We can also express Markov’s inequality in relative terms. If \(X\ge 0\), then for any constant \(k\)
\[
\textrm{P}(X \ge k \textrm{E}(X)) \le \frac{\textrm{E}(X)}{k\textrm{E}(X)} = \frac{1}{k}
\]
Think of \(k\) as a multiplier: what is the probability that the random variable takes a value at least \(k\) *times* larger than the average value? Markov’s inequality says that at most \(1/k\) of values are at least \(k\) times greater than the mean. For example, at most 1/2 of values are at least 2 times as large as the mean; at most 1/3 of values are at least 3 times as large as the mean; etc.

**Example 5.18 **Suppose \(X\) is a random variable with an Exponential(1) distribution. What does Markov’s inequality say about \(\textrm{P}(X > 5)\)? How does this compare to the true probability?

*Solution*. to Example 5.18

## Show/hide solution

The mean of an Exponential(1) distribution is 1, so Markov’s inequality says \[ \textrm{P}(X\ge 5) \le \frac{\textrm{E}(X)}{5} = \frac{1}{5} = 0.2. \] The true probability is \(e^{-5}\approx 0.0067\). The true probability is about 30 times smaller than the bound provided by Markov’s inequality. Markov’s inequality only uses the fact the mean is 1; it provides a bound that works for any distribution with a mean of 1. But it is not guaranteed to work well for any particular distribution.

The upper bound provided by Markov’s inequality often grossly overestimates the tail probability. However, without further information, we cannot rule out the extreme but theoretically possible case in which the tail probability \(\textrm{P}(|X|\ge c)\) is equal to the upper bound \(\textrm{E}(|X|)/c\). Markov’s inequality provides a bound that works for any distribution with a given mean, but it is not guaranteed to work well for any particular distribution.

If the upper bound is so bad, how is Markov’s inequality useful? Think of reading a news article involving some numerical variable. The article might mention the mean, but have you ever read a news article that mentions the standard deviation? At best, you might get a range of “typical” values, maybe a percentile or two, or a graph if you’re really lucky. But in many situations, the mean might be all that is available, and Markov’s inequality at least tells you something about the distribution based on the mean alone (even if it doesn’t tell you much).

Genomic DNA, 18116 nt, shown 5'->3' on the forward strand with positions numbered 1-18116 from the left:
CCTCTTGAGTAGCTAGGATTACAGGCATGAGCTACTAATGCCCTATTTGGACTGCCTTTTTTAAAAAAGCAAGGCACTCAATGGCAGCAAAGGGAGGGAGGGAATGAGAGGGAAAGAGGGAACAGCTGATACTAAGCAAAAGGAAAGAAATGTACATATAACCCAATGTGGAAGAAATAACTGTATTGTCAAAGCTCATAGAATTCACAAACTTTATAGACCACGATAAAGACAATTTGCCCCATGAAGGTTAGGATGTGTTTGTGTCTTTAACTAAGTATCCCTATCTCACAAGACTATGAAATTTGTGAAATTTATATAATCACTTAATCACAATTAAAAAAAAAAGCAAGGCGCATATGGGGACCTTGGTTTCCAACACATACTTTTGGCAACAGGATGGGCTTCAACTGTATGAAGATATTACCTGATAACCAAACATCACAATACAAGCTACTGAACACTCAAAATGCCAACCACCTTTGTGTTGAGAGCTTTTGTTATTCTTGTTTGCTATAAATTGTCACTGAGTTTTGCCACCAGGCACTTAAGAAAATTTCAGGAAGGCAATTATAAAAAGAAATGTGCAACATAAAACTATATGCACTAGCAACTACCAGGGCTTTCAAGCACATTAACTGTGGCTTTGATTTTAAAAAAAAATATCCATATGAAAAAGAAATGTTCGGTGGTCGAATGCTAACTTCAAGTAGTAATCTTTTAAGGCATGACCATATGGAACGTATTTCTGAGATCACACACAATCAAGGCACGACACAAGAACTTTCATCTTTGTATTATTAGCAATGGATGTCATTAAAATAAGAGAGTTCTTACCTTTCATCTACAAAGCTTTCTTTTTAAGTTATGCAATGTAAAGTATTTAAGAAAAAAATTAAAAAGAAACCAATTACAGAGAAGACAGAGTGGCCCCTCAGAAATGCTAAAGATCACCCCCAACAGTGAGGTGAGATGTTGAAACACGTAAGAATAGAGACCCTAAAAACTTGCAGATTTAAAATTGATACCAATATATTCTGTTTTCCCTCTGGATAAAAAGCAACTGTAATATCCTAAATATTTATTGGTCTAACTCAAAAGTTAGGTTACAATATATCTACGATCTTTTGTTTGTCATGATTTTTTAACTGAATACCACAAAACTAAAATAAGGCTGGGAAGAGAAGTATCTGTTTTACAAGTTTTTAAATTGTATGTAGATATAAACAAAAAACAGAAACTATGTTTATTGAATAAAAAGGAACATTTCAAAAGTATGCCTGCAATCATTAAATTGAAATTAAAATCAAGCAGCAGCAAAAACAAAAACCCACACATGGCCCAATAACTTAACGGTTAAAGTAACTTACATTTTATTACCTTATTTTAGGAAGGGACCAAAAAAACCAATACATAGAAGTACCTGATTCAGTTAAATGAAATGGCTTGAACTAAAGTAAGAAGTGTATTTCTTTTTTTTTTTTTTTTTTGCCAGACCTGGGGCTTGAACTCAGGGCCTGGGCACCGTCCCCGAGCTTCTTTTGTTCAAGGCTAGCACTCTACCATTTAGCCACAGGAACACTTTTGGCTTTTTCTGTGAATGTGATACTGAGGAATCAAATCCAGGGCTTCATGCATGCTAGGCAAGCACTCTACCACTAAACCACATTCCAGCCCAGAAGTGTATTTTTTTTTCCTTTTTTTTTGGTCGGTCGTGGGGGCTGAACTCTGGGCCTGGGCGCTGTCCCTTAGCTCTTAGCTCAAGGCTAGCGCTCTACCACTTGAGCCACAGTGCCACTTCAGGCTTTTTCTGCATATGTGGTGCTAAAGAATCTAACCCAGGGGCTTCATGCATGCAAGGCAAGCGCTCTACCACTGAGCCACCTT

#### 5.3.2.2 Chebyshev’s inequality

Markov’s inequality only relies on the mean, but it provides very rough bounds on tail probabilities. If we have more information, then we can do better. In particular, if we also know the standard deviation — which describes the overall degree of variability — then we can put better bounds on the probability that a random variable takes a value far from its mean.

**Theorem 5.2 (Chebyshev's inequality) **For any random variable \(X\) and any constant \(c>0\)

\[ \textrm{P}\left(|X-\textrm{E}(X)|\ge c\right)\le \frac{\textrm{Var}(X)}{c^2}. \]

Equivalently, for any constant \(z>0\), \[ \textrm{P}\left(\frac{|X-\textrm{E}(X)|}{\textrm{SD}(X)}\ge z\right)\le \frac{1}{z^2}. \]

The first version of Chebyshev’s inequality bounds the probability
that a random variable is at least \(c\) *measurement units* away from its mean. The proof is an application of Markov’s inequality to the squared deviation random variable \(|X-\textrm{E}(X)|^2\):
\[
\textrm{P}\left(|X-\textrm{E}(X)|\ge c\right) = \textrm{P}\left(|X-\textrm{E}(X)|^2\ge c^2\right) \le \frac{\textrm{E}\left(|X-\textrm{E}(X)|^2\right)}{c^2}= \frac{\textrm{Var}(X)}{c^2}.
\]

**Example 5.19 **Continuing Example 5.17, suppose again that average annual income for U.S. households is about $100,000. Now assume the standard deviation of income is about $230,000.
What can you say about the percent of households with incomes of at least $1 million?

## Show/hide solution

We first need to relate the probability of interest to one that is of the form^{129} in Chebyshev’s inequality. An income of 1 million is 900,000 dollars above the mean of 100,000.

\[ \textrm{P}\left(X \ge 1000000\right) = \textrm{P}\left(X-100000\ge 900000\right) \le \textrm{P}\left(|X-100000|\ge 900000\right). \] Now use Chebyshev’s inequality with \(c=900000\), \(\textrm{E}(X) = 100000\), and \(\textrm{Var}(X) = 230000^2\). \[ \textrm{P}\left(X \ge 1000000\right) \le \textrm{P}\left(|X-100000|\ge 900000\right)\le \frac{230000^2}{900000^2} = 0.065. \]

Alternatively, a value of 1000000 is \(z=(1000000 - 100000) / 230000 = 3.91\) SDs above the mean, so the probability that the standardized random variable is at least 3.91 is less than \(1/3.91^2\approx 0.065\).

With information about the mean and standard deviation, we can say that at most 6.5% of households have income above $1 million. This is still probably a vast overestimate, but it does improve on the bound of 10% from Markov’s inequality.